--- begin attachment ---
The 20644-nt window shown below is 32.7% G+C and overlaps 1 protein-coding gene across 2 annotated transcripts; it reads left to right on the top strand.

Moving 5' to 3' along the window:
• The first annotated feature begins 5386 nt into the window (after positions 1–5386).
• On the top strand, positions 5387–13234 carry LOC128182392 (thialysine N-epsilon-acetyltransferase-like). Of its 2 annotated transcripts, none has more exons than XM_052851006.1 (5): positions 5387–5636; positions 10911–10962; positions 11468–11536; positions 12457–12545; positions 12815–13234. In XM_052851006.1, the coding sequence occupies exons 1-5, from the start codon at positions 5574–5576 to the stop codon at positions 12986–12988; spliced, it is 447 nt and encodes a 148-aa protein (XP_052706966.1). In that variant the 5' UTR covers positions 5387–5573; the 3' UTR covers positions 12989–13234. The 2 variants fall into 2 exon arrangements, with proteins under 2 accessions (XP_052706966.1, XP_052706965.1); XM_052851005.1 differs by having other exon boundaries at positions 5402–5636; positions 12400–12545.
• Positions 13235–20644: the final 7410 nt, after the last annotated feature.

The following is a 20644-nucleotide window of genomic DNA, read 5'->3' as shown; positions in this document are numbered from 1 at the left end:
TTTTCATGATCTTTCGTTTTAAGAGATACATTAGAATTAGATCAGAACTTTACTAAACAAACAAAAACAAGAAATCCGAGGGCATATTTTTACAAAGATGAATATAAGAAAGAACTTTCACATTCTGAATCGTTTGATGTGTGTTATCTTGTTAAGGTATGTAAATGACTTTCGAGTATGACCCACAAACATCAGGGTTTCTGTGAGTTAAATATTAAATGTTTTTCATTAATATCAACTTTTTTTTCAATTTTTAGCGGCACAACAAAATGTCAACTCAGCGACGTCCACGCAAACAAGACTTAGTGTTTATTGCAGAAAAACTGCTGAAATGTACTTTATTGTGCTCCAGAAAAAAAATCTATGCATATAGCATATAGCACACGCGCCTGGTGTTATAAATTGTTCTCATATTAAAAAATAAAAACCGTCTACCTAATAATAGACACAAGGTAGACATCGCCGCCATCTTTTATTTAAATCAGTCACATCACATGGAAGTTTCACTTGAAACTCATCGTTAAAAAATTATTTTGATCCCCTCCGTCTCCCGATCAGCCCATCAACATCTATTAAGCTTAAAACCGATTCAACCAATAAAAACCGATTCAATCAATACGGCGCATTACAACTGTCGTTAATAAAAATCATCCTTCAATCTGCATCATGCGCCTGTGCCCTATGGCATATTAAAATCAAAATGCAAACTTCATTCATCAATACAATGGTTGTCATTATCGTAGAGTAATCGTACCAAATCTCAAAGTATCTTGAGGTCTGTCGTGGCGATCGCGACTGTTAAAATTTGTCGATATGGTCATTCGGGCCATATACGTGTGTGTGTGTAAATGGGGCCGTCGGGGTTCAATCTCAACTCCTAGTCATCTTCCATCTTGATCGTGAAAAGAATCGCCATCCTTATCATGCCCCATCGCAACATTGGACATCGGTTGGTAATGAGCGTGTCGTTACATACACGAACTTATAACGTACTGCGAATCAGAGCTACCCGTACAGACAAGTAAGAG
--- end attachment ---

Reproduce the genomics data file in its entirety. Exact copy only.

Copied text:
The 20644-nt window shown below is 32.7% G+C and overlaps 1 protein-coding gene across 2 annotated transcripts; it reads left to right on the top strand.

Moving 5' to 3' along the window:
• The first annotated feature begins 5386 nt into the window (after positions 1–5386).
• On the top strand, positions 5387–13234 carry LOC128182392 (thialysine N-epsilon-acetyltransferase-like). Of its 2 annotated transcripts, none has more exons than XM_052851006.1 (5): positions 5387–5636; positions 10911–10962; positions 11468–11536; positions 12457–12545; positions 12815–13234. In XM_052851006.1, the coding sequence occupies exons 1-5, from the start codon at positions 5574–5576 to the stop codon at positions 12986–12988; spliced, it is 447 nt and encodes a 148-aa protein (XP_052706966.1). In that variant the 5' UTR covers positions 5387–5573; the 3' UTR covers positions 12989–13234. The 2 variants fall into 2 exon arrangements, with proteins under 2 accessions (XP_052706966.1, XP_052706965.1); XM_052851005.1 differs by having other exon boundaries at positions 5402–5636; positions 12400–12545.
• Positions 13235–20644: the final 7410 nt, after the last annotated feature.

The following is a 20644-nucleotide window of genomic DNA, read 5'->3' as shown; positions in this document are numbered from 1 at the left end:
TTTTCATGATCTTTCGTTTTAAGAGATACATTAGAATTAGATCAGAACTTTACTAAACAAACAAAAACAAGAAATCCGAGGGCATATTTTTACAAAGATGAATATAAGAAAGAACTTTCACATTCTGAATCGTTTGATGTGTGTTATCTTGTTAAGGTATGTAAATGACTTTCGAGTATGACCCACAAACATCAGGGTTTCTGTGAGTTAAATATTAAATGTTTTTCATTAATATCAACTTTTTTTTCAATTTTTAGCGGCACAACAAAATGTCAACTCAGCGACGTCCACGCAAACAAGACTTAGTGTTTATTGCAGAAAAACTGCTGAAATGTACTTTATTGTGCTCCAGAAAAAAAATCTATGCATATAGCATATAGCACACGCGCCTGGTGTTATAAATTGTTCTCATATTAAAAAATAAAAACCGTCTACCTAATAATAGACACAAGGTAGACATCGCCGCCATCTTTTATTTAAATCAGTCACATCACATGGAAGTTTCACTTGAAACTCATCGTTAAAAAATTATTTTGATCCCCTCCGTCTCCCGATCAGCCCATCAACATCTATTAAGCTTAAAACCGATTCAACCAATAAAAACCGATTCAATCAATACGGCGCATTACAACTGTCGTTAATAAAAATCATCCTTCAATCTGCATCATGCGCCTGTGCCCTATGGCATATTAAAATCAAAATGCAAACTTCATTCATCAATACAATGGTTGTCATTATCGTAGAGTAATCGTACCAAATCTCAAAGTATCTTGAGGTCTGTCGTGGCGATCGCGACTGTTAAAATTTGTCGATATGGTCATTCGGGCCATATACGTGTGTGTGTGTAAATGGGGCCGTCGGGGTTCAATCTCAACTCCTAGTCATCTTCCATCTTGATCGTGAAAAGAATCGCCATCCTTATCATGCCCCATCGCAACATTGGACATCGGTTGGTAATGAGCGTGTCGTTACATACACGAACTTATAACGTACTGCGAATCAGAGCTACCCGTACAGACAAGTAAGAG